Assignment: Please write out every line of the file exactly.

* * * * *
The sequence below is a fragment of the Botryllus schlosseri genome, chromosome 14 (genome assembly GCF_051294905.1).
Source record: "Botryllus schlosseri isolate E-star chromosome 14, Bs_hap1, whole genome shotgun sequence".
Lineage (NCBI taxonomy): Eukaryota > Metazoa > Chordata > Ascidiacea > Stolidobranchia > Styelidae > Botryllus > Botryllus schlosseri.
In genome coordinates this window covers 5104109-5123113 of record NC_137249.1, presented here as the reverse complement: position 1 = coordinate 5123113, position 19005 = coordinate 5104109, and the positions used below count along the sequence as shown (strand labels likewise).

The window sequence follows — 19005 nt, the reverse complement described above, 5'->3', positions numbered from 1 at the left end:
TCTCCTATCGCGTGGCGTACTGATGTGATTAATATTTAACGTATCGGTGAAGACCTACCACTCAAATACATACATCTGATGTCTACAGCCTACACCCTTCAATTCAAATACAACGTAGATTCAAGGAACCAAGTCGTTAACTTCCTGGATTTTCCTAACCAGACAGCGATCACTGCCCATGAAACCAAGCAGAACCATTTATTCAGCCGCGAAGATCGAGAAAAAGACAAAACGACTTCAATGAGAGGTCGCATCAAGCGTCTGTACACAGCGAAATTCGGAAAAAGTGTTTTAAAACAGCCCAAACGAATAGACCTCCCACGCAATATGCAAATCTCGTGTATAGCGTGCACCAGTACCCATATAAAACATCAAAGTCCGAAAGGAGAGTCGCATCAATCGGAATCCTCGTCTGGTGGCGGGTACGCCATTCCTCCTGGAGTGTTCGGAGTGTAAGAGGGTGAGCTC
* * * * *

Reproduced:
The sequence below is a fragment of the Botryllus schlosseri genome, chromosome 14 (genome assembly GCF_051294905.1).
Source record: "Botryllus schlosseri isolate E-star chromosome 14, Bs_hap1, whole genome shotgun sequence".
Lineage (NCBI taxonomy): Eukaryota > Metazoa > Chordata > Ascidiacea > Stolidobranchia > Styelidae > Botryllus > Botryllus schlosseri.
In genome coordinates this window covers 5104109-5123113 of record NC_137249.1, presented here as the reverse complement: position 1 = coordinate 5123113, position 19005 = coordinate 5104109, and the positions used below count along the sequence as shown (strand labels likewise).

The window sequence follows — 19005 nt, the reverse complement described above, 5'->3', positions numbered from 1 at the left end:
TCTCCTATCGCGTGGCGTACTGATGTGATTAATATTTAACGTATCGGTGAAGACCTACCACTCAAATACATACATCTGATGTCTACAGCCTACACCCTTCAATTCAAATACAACGTAGATTCAAGGAACCAAGTCGTTAACTTCCTGGATTTTCCTAACCAGACAGCGATCACTGCCCATGAAACCAAGCAGAACCATTTATTCAGCCGCGAAGATCGAGAAAAAGACAAAACGACTTCAATGAGAGGTCGCATCAAGCGTCTGTACACAGCGAAATTCGGAAAAAGTGTTTTAAAACAGCCCAAACGAATAGACCTCCCACGCAATATGCAAATCTCGTGTATAGCGTGCACCAGTACCCATATAAAACATCAAAGTCCGAAAGGAGAGTCGCATCAATCGGAATCCTCGTCTGGTGGCGGGTACGCCATTCCTCCTGGAGTGTTCGGAGTGTAAGAGGGTGAGCTC